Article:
There are many small errors. Some of these are misspellings and not likely to confuse. Others are more substantive, such as in Proposition 1.1 on p. 41 where the wrong base field is specified. This is precisely the kind of error that derails students, who won’t realize that the statement as written is absurd and will spend hours trying to prove or understand it. There are occasional gaps in the reasoning. For example, on p. 40 the book (essentially) defines the cyclotomic polynomial as the monic polynomial whose roots are the primitive nth roots of unity, but then assumes implicitly and without proof that the coefficients of this polynomial are rational numbers. In all cases that I checked, the stated result was correct even though its proof was incomplete.

Bottom line: a book with good coverage and a lot of promise, that could have been an excellent text if it had been constructed more carefully. Another book that has similar coverage is Marcus’s Number Fields. Marcus’s book is very concrete, is slanted much more toward the “number theory” side, and has excellent exercises; but lacks the breadth of applications in Mollin’s book.

Allen Stenger is a math hobbyist and retired software developer. He is webmaster and newsletter editor for the MAA Southwestern Section and is an editor of the Missouri Journal of Mathematical Sciences. His mathematical interests are number theory and classical analysis. He volunteers in his spare time at, a math help site that fosters inquiry learning.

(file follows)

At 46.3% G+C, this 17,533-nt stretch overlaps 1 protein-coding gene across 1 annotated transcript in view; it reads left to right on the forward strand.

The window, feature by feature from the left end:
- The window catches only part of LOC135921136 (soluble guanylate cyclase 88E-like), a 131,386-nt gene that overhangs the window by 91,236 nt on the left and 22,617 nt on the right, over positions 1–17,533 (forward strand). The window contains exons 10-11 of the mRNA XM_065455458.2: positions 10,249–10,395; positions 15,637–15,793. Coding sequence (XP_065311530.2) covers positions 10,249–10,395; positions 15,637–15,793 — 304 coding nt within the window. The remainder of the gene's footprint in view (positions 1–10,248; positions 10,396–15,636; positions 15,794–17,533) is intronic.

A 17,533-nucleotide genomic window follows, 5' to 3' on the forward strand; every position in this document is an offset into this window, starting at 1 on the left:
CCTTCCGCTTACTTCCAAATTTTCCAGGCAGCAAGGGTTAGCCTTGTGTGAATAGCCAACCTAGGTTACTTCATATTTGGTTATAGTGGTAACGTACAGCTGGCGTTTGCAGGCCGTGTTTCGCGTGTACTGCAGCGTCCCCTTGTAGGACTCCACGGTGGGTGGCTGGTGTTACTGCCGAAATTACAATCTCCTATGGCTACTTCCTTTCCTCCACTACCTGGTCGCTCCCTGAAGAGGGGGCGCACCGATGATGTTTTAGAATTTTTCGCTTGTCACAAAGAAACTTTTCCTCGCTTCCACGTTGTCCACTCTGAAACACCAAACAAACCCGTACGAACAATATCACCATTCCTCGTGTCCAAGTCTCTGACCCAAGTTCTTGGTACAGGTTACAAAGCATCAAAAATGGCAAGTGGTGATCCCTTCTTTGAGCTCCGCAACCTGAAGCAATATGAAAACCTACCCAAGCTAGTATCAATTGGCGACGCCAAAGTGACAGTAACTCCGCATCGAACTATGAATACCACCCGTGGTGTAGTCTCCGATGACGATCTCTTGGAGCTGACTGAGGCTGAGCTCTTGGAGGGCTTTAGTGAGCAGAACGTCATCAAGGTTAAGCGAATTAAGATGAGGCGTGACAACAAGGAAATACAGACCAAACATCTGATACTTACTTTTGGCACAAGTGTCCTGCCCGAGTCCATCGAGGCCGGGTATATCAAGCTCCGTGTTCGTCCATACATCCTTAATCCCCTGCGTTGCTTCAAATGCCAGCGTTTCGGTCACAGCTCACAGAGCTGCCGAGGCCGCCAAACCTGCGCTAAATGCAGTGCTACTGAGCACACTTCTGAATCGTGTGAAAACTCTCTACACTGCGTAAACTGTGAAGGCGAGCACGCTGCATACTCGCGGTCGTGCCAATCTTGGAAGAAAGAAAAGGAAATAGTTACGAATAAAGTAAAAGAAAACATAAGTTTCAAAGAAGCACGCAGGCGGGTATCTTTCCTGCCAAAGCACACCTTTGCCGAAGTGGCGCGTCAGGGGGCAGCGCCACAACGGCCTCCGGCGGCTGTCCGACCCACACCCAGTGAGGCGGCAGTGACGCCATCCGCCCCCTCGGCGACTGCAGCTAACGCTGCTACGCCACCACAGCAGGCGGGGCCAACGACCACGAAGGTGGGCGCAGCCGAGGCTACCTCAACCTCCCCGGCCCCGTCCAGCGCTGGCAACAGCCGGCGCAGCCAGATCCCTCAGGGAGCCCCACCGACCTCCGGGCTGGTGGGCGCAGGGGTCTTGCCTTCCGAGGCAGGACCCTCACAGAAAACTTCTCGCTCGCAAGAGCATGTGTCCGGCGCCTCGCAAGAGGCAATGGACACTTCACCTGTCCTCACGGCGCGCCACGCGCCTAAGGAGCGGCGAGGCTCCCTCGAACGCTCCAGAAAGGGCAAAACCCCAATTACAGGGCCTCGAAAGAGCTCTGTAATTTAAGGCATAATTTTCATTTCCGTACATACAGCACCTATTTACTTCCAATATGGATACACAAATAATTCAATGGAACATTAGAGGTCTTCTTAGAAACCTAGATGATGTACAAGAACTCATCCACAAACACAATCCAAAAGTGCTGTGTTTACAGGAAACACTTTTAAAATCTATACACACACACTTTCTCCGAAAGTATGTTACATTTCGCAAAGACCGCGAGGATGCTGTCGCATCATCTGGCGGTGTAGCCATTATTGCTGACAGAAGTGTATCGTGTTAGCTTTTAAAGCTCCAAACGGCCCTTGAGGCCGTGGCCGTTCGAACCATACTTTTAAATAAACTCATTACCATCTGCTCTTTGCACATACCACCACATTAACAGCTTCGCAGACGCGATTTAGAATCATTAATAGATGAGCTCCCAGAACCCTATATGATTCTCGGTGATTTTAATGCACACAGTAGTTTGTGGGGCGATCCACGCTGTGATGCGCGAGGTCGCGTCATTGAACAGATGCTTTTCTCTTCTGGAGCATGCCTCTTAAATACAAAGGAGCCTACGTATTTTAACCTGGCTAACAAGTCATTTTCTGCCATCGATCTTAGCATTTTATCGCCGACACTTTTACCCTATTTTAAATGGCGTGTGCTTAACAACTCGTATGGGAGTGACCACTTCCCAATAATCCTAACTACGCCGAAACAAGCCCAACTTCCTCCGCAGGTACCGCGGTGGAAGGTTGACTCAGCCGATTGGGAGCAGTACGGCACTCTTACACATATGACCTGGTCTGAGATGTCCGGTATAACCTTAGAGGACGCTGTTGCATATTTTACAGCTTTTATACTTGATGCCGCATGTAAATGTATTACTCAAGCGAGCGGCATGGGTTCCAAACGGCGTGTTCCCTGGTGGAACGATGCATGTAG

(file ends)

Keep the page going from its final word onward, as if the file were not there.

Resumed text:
Integral Domains, Ideals, and Unique Factorization
Integral Domains
Factorization Domains
Noetherian and Principal Ideal Domains
Dedekind Domains
Algebraic Numbers and Number Fields
Quadratic Fields

Field Extensions
Automorphisms, Fixed Points, and Galois Groups
Norms and Traces
Integral Bases and Discriminants
Norms of Ideals

Class Groups
Binary Quadratic Forms
Forms and Ideals
Geometry of Numbers and the Ideal Class Group
Units in Number Rings
Dirichlet’s Unit Theorem

Applications: Equations and Sieves
Prime Power Representation
Bachet’s Equation
The Fermat Equation
The Number Field Sieve

Ideal Decomposition in Number Fields
Inertia, Ramification, and Splitting of Prime Ideals
The Different and Discriminant
Galois Theory and Decomposition
Kummer Extensions and Class-Field Theory
The Kronecker–Weber Theorem
An Application—Primality Testing

Reciprocity Laws
Cubic Reciprocity
The Biquadratic Reciprocity Law
The Stickelberger Relation
The Eisenstein Reciprocity Law

Appendix A: Abstract Algebra
Appendix B: Sequences and Series
Appendix C: The Greek Alphabet
Appendix D: Latin Phrases


Solutions to Odd-Numbered Exercises